Schematic flowchart for treatment of open abdomen. Schematic flowchart for treatment of open abdomen. Courtesy of Coccolini F, Biffl W, Catena F, et al. The open abdomen, indications, management and definitive closure. World J Emerg Surg. 2015. 10:32.
Clinical approach for using OA-NPT. Courtesy of Fe Clinical approach for using OA-NPT. Courtesy of Fernández LG. Management of the open abdomen: clinical recommendations for the trauma/acute care surgeon and general surgeon. Int Wound J. 2016 Sep. 13 Suppl 3:25-34. John Wiley and Sons.

Fabian protocol

Fabian et al published their experience with their eponymous protocol, [18] after which the patients are subsequently brought back for definitive reconstruction, usually within 6-12 months. The stages are as follows:

  • Stage I - Prosthesis placement (polyglactin or polyglycolic acid; see the first image below)
  • Stage II - Mesh removal or allowance of granulation tissue to cover the mesh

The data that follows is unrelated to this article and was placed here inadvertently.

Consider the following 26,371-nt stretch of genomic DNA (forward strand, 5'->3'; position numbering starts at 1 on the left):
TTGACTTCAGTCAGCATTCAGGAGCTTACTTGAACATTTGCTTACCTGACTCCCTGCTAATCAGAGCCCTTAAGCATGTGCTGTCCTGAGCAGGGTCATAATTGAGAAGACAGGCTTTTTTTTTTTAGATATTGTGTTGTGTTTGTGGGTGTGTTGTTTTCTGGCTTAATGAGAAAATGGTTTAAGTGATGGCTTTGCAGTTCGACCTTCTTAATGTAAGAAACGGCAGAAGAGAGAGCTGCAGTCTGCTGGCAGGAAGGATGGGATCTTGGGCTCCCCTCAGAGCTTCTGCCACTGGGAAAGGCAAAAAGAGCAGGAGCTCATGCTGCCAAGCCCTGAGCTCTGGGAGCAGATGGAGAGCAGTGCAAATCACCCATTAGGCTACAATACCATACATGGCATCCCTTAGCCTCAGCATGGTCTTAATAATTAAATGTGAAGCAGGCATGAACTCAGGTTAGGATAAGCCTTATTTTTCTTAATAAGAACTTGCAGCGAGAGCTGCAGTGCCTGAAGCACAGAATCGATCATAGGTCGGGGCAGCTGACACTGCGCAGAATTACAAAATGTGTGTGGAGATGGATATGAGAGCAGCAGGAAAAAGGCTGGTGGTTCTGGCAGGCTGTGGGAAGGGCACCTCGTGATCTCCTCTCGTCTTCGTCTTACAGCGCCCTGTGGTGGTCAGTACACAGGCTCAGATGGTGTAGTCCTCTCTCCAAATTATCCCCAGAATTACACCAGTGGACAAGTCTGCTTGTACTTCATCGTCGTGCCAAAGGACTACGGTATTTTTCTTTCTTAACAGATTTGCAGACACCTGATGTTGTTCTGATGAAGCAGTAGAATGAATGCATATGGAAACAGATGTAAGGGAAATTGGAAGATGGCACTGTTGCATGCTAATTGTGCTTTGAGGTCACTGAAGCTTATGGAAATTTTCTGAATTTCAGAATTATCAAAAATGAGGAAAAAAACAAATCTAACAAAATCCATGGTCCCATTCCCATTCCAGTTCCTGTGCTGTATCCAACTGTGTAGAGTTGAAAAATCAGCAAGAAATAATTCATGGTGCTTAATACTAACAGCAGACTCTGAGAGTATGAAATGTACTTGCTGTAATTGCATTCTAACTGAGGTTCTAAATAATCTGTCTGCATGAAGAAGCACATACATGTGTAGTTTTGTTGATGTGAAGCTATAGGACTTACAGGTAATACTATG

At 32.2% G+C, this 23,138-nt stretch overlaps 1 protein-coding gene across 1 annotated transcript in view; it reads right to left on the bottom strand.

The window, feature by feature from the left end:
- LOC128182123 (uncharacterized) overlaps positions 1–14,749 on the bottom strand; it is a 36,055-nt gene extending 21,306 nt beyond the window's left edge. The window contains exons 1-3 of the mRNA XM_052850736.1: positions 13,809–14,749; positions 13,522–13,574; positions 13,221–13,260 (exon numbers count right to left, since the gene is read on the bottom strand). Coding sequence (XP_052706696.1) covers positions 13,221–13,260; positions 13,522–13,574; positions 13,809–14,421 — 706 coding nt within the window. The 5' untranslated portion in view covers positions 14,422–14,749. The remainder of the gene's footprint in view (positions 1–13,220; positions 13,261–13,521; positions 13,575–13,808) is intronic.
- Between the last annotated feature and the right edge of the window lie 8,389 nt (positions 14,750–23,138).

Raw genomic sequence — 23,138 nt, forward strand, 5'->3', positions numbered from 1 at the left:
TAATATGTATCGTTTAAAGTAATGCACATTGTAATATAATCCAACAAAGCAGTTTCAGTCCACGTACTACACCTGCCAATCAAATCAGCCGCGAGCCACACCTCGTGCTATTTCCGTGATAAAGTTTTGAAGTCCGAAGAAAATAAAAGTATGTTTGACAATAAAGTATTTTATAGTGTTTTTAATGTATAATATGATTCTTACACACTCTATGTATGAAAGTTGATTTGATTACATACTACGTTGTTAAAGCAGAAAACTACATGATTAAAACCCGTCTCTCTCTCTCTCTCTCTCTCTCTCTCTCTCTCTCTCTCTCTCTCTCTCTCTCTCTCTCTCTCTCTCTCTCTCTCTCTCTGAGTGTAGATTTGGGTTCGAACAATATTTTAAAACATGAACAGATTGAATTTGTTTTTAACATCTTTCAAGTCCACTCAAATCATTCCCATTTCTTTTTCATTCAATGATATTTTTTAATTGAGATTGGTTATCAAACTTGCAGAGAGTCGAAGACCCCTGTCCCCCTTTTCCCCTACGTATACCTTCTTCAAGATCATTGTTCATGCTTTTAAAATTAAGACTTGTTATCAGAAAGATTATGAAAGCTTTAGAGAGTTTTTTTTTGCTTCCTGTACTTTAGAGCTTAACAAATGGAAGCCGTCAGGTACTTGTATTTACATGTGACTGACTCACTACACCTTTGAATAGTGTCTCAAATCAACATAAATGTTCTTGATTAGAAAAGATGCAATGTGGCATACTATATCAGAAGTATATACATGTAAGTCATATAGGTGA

• Stage III - Split-thickness skin graft applied when granulation tissue is adequate (see the second image below)
  • Stage IV - Definitive abdominal wall reconstruction (at 6-12 months)
Placement of absorbable mesh. Placement of absorbable mesh.
Split-thickness skin graft on patient with multipl Split-thickness skin graft on patient with multiple gunshot wounds and enteric fistulae.
Previous
Next:

Closure of Abdominal Wall (Creation of Ventral Hernia)

Sure-Closure skin-stretching system

The Sure-Closure skin-stretching system (MedChem, Woburn, MA) is a patented, disposable, molded device made of stainless steel and plastic parts and used to provide sufficient skin in advance of closures for fasciotomies and trauma repairs of various types, including closure of the open abdomen. Use of the Sure-Closure system can minimize the need for more extensive secondary wound closure techniques.